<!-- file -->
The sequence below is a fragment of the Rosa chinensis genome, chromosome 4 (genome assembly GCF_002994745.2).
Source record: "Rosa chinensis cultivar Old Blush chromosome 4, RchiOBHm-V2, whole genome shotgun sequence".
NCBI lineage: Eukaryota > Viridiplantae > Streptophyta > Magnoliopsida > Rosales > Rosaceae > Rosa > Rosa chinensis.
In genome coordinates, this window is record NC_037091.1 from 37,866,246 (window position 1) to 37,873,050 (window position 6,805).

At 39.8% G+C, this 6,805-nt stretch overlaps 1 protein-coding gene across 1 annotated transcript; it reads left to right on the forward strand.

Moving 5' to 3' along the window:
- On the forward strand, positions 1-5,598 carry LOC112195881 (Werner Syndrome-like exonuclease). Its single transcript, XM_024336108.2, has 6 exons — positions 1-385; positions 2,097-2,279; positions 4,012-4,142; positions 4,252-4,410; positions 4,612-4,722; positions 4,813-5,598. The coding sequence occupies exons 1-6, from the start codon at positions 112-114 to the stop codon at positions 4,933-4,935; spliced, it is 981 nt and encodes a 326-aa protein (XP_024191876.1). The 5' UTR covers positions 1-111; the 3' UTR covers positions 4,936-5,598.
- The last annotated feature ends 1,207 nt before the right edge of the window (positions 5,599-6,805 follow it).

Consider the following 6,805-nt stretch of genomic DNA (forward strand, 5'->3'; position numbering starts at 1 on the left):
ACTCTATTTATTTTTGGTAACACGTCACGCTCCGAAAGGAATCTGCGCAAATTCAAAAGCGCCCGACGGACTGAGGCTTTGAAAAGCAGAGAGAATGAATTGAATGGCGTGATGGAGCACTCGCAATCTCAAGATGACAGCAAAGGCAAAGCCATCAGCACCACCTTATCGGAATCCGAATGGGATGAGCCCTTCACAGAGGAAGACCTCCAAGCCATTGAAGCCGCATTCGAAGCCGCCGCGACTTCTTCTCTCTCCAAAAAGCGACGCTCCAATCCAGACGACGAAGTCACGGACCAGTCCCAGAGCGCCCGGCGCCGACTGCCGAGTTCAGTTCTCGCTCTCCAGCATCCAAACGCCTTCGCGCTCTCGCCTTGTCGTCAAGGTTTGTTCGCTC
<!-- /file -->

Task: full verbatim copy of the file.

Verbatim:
The sequence below is a fragment of the Rosa chinensis genome, chromosome 4 (genome assembly GCF_002994745.2).
Source record: "Rosa chinensis cultivar Old Blush chromosome 4, RchiOBHm-V2, whole genome shotgun sequence".
NCBI lineage: Eukaryota > Viridiplantae > Streptophyta > Magnoliopsida > Rosales > Rosaceae > Rosa > Rosa chinensis.
In genome coordinates, this window is record NC_037091.1 from 37,866,246 (window position 1) to 37,873,050 (window position 6,805).

At 39.8% G+C, this 6,805-nt stretch overlaps 1 protein-coding gene across 1 annotated transcript; it reads left to right on the forward strand.

Moving 5' to 3' along the window:
- On the forward strand, positions 1-5,598 carry LOC112195881 (Werner Syndrome-like exonuclease). Its single transcript, XM_024336108.2, has 6 exons — positions 1-385; positions 2,097-2,279; positions 4,012-4,142; positions 4,252-4,410; positions 4,612-4,722; positions 4,813-5,598. The coding sequence occupies exons 1-6, from the start codon at positions 112-114 to the stop codon at positions 4,933-4,935; spliced, it is 981 nt and encodes a 326-aa protein (XP_024191876.1). The 5' UTR covers positions 1-111; the 3' UTR covers positions 4,936-5,598.
- The last annotated feature ends 1,207 nt before the right edge of the window (positions 5,599-6,805 follow it).

Consider the following 6,805-nt stretch of genomic DNA (forward strand, 5'->3'; position numbering starts at 1 on the left):
ACTCTATTTATTTTTGGTAACACGTCACGCTCCGAAAGGAATCTGCGCAAATTCAAAAGCGCCCGACGGACTGAGGCTTTGAAAAGCAGAGAGAATGAATTGAATGGCGTGATGGAGCACTCGCAATCTCAAGATGACAGCAAAGGCAAAGCCATCAGCACCACCTTATCGGAATCCGAATGGGATGAGCCCTTCACAGAGGAAGACCTCCAAGCCATTGAAGCCGCATTCGAAGCCGCCGCGACTTCTTCTCTCTCCAAAAAGCGACGCTCCAATCCAGACGACGAAGTCACGGACCAGTCCCAGAGCGCCCGGCGCCGACTGCCGAGTTCAGTTCTCGCTCTCCAGCATCCAAACGCCTTCGCGCTCTCGCCTTGTCGTCAAGGTTTGTTCGCTC